“The spies in history who can say from their graves, the infomation I supplied to my masters, for better or worse, altered the history of our planet, can be counted on the fingers of one hand. Richard Sorge was in that group.”
Born in London, England in 1913, the son of Sir Donald Maclean, a noted attorney and Scottish politician. Sir Donald served as a member of Parliament and was knighted in 1917.
Was educated at Gresham and then moved on to Cambridge where he counted within his circle of friends, Anthony Blunt, Guy Burgess and Kim Philby. Was influenced greatly by leftist teachings and believed early on in the cause of communism. Was introduced, while at Cambridge, to a Soviet controller who recruited him into the service of the Soviet Union. Was convinced to disassociate himself from active communist party membership and activity so as not to draw undo attention to himself.
Graduated from Cambridge in 1934 and immediately gained a position in the Foreign Service (despite having acknowledged having had leftist leaning while in school). Through contacts loyal to his father, Maclean moved his way up though the ranks of the Foreign Service, attaining a level where he was privy to classified information. Passed this information to his Soviet handler.
Was assigned to the Foreign Office Central Department, responsible for Germany, Belgium and France and was assigned to an office in Paris in 1938. Met Melinda Marling, the daughter of an American oil executive, while in Paris and the couple married in 1940 but immediately fled the country due to Nazi occupation. After working for the foreign office for nine years, Maclean was appointed the first secretary for the British Embassy in Washington, DC. He also served as the head of chancery on occasion making him privy to even more information as all material delivered to the British ambassador was easily within his reach. After having a child, Melinda moved to the United States, living in New York with her mother. Donald routinely visited New York City on weekends, ostensibly to visit his wife, but also to pass information to his New York based Soviet contact.
Served as Britain's secretary on the Combined Policy Committee, gaining access to classified information about British and American plans regarding atomic energy and nuclear weaponry. He was also given access to information from the United States Atomic Energy Commission. Worked alongside Alger Hiss, a U.S. State Department official regarding plans for the United Nations. Discussed U.S. policy on a number of topics, including U.S. Military participation in South Korea.
Continued his trips to New York, unaware that passages in the Venona documents described a Soviet spy who also visited New York at the same time (in July 1946).
The documents were transmitted accidentally with a lower security encryption and included information from transmissions between British Prime Minister Winston Churchill and U.S. President Harry Truman, including specific serial numbers for those transmission. The serial numbers helped to narrow down the number of people who would have had access to the documents. This information, in addition to his constant requests to participate in meetings of the Atomic Energy Commission led the CIA to maintain surveillance of him.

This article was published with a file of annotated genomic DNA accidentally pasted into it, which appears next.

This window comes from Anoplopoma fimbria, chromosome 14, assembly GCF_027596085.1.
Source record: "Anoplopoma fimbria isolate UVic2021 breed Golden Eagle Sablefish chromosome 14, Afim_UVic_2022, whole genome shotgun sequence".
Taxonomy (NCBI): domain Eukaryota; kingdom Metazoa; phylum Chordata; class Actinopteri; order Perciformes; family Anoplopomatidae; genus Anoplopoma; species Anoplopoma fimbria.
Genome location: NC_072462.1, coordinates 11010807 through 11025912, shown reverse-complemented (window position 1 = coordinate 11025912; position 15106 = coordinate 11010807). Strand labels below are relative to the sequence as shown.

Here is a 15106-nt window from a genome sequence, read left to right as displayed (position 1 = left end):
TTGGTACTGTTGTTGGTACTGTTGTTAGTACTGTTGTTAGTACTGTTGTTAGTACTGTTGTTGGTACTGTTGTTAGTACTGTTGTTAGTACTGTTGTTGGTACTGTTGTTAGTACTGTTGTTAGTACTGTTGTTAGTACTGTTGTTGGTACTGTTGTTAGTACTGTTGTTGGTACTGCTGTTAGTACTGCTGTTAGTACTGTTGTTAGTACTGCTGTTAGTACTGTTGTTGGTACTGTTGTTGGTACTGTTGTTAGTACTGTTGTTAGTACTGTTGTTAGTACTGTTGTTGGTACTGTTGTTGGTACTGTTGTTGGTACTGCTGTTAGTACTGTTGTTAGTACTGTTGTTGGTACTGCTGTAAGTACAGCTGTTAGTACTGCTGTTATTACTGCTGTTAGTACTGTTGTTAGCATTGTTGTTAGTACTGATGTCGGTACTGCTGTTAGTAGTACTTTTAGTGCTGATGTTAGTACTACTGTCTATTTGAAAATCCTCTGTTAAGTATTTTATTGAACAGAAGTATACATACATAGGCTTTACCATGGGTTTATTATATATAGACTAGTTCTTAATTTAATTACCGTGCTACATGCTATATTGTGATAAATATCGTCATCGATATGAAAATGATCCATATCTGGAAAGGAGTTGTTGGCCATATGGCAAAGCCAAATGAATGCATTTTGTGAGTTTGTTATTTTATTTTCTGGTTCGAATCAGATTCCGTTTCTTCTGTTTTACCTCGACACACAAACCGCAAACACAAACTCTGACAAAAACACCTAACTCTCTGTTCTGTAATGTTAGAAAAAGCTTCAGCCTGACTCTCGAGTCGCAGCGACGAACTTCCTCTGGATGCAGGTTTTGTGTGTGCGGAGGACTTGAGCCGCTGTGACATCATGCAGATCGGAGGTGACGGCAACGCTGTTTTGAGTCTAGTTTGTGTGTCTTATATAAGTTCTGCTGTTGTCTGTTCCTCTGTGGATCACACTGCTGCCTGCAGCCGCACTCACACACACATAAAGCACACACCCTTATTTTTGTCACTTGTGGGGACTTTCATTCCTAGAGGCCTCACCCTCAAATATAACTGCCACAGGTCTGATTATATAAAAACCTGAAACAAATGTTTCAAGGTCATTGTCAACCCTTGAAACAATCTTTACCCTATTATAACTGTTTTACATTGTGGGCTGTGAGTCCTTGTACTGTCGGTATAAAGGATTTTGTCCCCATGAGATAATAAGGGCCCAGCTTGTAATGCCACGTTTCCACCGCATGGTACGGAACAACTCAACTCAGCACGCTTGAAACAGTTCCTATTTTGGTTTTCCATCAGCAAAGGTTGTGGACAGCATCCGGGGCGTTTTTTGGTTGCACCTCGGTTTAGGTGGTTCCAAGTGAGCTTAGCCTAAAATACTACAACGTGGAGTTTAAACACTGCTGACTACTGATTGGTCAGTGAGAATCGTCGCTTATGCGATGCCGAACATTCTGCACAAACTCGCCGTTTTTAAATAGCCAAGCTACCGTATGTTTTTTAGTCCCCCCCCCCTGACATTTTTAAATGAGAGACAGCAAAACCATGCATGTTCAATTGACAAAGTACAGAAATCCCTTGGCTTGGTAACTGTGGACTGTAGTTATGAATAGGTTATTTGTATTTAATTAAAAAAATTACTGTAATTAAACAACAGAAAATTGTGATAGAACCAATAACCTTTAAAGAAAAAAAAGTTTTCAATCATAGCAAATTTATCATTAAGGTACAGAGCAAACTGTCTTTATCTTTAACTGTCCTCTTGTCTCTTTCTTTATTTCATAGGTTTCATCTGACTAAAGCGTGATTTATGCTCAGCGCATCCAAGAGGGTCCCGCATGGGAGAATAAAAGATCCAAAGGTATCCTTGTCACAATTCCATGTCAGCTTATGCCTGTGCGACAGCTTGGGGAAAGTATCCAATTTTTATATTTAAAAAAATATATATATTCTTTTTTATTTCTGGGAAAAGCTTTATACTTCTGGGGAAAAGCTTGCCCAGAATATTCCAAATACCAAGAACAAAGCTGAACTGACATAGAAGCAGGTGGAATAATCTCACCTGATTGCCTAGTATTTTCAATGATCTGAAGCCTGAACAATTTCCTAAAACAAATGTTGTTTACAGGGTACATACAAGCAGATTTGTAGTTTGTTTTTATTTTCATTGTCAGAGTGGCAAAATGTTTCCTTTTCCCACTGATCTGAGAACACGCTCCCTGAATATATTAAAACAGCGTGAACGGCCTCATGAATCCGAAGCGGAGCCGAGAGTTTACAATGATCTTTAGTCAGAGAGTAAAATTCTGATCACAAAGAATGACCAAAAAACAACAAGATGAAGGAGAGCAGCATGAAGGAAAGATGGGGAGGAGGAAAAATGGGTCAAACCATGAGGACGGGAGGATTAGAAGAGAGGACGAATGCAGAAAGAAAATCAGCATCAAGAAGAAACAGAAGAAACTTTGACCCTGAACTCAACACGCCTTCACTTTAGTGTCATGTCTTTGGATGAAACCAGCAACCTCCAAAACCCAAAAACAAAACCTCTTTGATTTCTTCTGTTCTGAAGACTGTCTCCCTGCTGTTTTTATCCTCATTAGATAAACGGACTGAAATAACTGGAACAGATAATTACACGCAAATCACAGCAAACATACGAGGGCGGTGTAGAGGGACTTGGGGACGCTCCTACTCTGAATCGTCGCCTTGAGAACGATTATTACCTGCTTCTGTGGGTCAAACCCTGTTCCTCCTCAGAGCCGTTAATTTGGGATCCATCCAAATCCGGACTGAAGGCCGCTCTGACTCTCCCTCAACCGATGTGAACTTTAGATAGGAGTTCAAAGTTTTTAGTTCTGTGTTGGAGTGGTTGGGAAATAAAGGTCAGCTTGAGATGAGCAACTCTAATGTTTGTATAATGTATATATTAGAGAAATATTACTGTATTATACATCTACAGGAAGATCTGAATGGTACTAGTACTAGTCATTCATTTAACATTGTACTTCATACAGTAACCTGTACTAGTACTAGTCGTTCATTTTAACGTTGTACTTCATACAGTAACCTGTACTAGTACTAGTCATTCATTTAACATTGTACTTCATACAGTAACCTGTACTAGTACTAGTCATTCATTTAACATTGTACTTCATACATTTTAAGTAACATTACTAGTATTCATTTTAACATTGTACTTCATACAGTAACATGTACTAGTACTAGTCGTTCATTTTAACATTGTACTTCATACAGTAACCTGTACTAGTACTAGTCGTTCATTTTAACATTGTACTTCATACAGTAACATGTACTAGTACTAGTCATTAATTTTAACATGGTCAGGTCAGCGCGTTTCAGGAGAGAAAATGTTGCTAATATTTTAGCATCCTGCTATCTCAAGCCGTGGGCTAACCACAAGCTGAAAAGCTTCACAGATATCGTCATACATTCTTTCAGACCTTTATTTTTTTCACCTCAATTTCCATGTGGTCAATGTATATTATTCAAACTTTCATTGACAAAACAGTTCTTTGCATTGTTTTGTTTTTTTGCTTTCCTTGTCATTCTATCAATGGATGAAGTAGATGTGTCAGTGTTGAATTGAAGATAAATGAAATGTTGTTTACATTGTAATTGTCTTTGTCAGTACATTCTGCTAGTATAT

James Angleton, head of the CIA's counter-intelligence program, determined that Maclean was indeed a Soviet spy and caused his pass to the Atomic Energy Commission to be revoked. Angleton informed MI5 of his suspicions and Kim Philby was apprised of the situation. Philby warned Soviet officials and they informed Maclean of the situation.
Maclean, a known bi-sexual, was observed in drunken stupors, prowling for homosexual liaisons. His drinking grew to a dangerous level until he was recalled by the British government and returned home in 1948. He was transferred to Cairo, Egypt where he served as chancery for the British Embassy but again suffered from drunken episodes and was again recalled to London in 1950. Nonetheless, in early 1951 he was assigned a new position, this time as head of the American Department of the Foreign Office.
Maclean's drinking became problematic once again as he vociferously denounced the capitalism of the west and espoused the virtues of communism during dinner parties and formal affairs. Word of his behavior circulated around London and in January 1951, Kim Philby learned more about the information in the Venona documents and worried that he was in impending jeopardy of being arrested. Concerned that telephone calls or cables to London might be intercepted, Philby sought another way to warn Maclean. Guy Burgess, also enjoying a reputation as a drunkard, engaged in sufficient misbehavior to merit being sent home from the United States where he was serving with the British embassy. Burgess immediately informed Anthony Blunt of Maclean's impending danger and Blunt likewise informed their Soviet handler Yuri Modin.
Double Agent Donald Maclean
Modin immediately set into motion an escape plan and three days before Maclean was to be arrested by MI5, Burgess drove him to Southampton where the two climbed aboard a ferry boat, the S.S. Falaise that took them to St. Malo. Eventually the two made their way to Moscow where they hailed as heroes to the Soviet people. Maclean was given the rank of KGB Colonel. He was joined in September by his wife and children. Maclean and Burgess were put on display for the western press by the Soviet government in 1956. Maclean worked hard to adapt to the Soviet culture and was rewarded by the government with salary and accommodations.
He wrote several publications on economics and was published in the Soviet Union and Britain. In 1966, Melinda Maclean began an affair with Kim Philby, Philby having defected in early 1963. She moved in with him two years later but returned to the United States in 1979.
Donald Maclean died of a heart attack on March 6, 1983. His ashes were buried in England months later.